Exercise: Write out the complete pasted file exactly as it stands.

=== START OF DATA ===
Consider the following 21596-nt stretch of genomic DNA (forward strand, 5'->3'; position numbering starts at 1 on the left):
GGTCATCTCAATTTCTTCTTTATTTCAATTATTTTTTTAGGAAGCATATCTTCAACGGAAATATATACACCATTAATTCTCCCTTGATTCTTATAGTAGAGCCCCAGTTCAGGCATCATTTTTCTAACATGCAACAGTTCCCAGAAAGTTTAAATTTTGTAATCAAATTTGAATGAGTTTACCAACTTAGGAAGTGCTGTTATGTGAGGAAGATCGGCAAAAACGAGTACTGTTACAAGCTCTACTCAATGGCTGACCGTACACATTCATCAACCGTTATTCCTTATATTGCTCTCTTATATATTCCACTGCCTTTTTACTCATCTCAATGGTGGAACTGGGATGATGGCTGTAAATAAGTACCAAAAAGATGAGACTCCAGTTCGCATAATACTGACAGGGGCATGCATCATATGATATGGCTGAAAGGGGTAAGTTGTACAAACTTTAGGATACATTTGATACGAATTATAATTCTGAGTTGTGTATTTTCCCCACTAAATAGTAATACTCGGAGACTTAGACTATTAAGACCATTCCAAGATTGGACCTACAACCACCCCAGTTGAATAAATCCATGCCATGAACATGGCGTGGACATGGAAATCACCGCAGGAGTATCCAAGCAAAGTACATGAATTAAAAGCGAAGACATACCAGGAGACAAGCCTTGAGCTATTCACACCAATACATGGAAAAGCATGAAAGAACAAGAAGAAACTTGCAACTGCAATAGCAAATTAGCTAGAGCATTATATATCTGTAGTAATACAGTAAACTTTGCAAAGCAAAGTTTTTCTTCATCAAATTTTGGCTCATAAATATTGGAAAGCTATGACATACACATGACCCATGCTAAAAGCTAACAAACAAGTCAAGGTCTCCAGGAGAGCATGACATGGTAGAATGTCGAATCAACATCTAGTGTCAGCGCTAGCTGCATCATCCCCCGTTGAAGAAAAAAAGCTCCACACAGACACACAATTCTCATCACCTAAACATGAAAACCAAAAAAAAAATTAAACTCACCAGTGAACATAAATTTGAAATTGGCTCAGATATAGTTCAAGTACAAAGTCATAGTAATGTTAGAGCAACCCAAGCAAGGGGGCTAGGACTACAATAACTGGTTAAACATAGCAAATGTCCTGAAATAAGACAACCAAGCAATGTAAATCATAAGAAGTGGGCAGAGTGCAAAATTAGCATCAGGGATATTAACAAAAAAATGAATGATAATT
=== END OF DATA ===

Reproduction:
Consider the following 21596-nt stretch of genomic DNA (forward strand, 5'->3'; position numbering starts at 1 on the left):
GGTCATCTCAATTTCTTCTTTATTTCAATTATTTTTTTAGGAAGCATATCTTCAACGGAAATATATACACCATTAATTCTCCCTTGATTCTTATAGTAGAGCCCCAGTTCAGGCATCATTTTTCTAACATGCAACAGTTCCCAGAAAGTTTAAATTTTGTAATCAAATTTGAATGAGTTTACCAACTTAGGAAGTGCTGTTATGTGAGGAAGATCGGCAAAAACGAGTACTGTTACAAGCTCTACTCAATGGCTGACCGTACACATTCATCAACCGTTATTCCTTATATTGCTCTCTTATATATTCCACTGCCTTTTTACTCATCTCAATGGTGGAACTGGGATGATGGCTGTAAATAAGTACCAAAAAGATGAGACTCCAGTTCGCATAATACTGACAGGGGCATGCATCATATGATATGGCTGAAAGGGGTAAGTTGTACAAACTTTAGGATACATTTGATACGAATTATAATTCTGAGTTGTGTATTTTCCCCACTAAATAGTAATACTCGGAGACTTAGACTATTAAGACCATTCCAAGATTGGACCTACAACCACCCCAGTTGAATAAATCCATGCCATGAACATGGCGTGGACATGGAAATCACCGCAGGAGTATCCAAGCAAAGTACATGAATTAAAAGCGAAGACATACCAGGAGACAAGCCTTGAGCTATTCACACCAATACATGGAAAAGCATGAAAGAACAAGAAGAAACTTGCAACTGCAATAGCAAATTAGCTAGAGCATTATATATCTGTAGTAATACAGTAAACTTTGCAAAGCAAAGTTTTTCTTCATCAAATTTTGGCTCATAAATATTGGAAAGCTATGACATACACATGACCCATGCTAAAAGCTAACAAACAAGTCAAGGTCTCCAGGAGAGCATGACATGGTAGAATGTCGAATCAACATCTAGTGTCAGCGCTAGCTGCATCATCCCCCGTTGAAGAAAAAAAGCTCCACACAGACACACAATTCTCATCACCTAAACATGAAAACCAAAAAAAAAATTAAACTCACCAGTGAACATAAATTTGAAATTGGCTCAGATATAGTTCAAGTACAAAGTCATAGTAATGTTAGAGCAACCCAAGCAAGGGGGCTAGGACTACAATAACTGGTTAAACATAGCAAATGTCCTGAAATAAGACAACCAAGCAATGTAAATCATAAGAAGTGGGCAGAGTGCAAAATTAGCATCAGGGATATTAACAAAAAAATGAATGATAATT